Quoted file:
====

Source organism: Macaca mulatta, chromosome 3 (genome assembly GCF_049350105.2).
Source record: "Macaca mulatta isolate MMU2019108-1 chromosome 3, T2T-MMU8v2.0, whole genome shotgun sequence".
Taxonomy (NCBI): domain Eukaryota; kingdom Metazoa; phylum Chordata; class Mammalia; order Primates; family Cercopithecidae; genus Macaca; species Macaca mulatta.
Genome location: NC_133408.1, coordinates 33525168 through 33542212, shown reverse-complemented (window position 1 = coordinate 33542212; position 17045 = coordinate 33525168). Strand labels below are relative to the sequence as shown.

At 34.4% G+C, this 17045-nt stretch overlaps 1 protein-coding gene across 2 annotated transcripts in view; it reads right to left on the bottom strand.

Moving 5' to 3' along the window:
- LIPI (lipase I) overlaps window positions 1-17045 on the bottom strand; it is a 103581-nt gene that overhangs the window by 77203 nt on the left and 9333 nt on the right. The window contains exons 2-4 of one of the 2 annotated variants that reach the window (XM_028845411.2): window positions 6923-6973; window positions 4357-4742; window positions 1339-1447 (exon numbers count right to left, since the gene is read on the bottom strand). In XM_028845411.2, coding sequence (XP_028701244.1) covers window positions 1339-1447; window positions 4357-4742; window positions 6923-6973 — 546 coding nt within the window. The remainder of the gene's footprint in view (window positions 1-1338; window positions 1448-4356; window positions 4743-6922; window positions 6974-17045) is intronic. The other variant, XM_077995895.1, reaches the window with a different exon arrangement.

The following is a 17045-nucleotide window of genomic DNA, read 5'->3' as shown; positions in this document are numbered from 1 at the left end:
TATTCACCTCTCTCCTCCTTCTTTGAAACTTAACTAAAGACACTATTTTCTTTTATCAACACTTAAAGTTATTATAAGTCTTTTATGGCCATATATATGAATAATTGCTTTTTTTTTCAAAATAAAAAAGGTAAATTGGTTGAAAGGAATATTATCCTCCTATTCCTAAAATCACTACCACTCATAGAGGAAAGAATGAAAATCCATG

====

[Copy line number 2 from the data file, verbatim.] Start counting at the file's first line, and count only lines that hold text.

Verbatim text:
Source record: "Macaca mulatta isolate MMU2019108-1 chromosome 3, T2T-MMU8v2.0, whole genome shotgun sequence".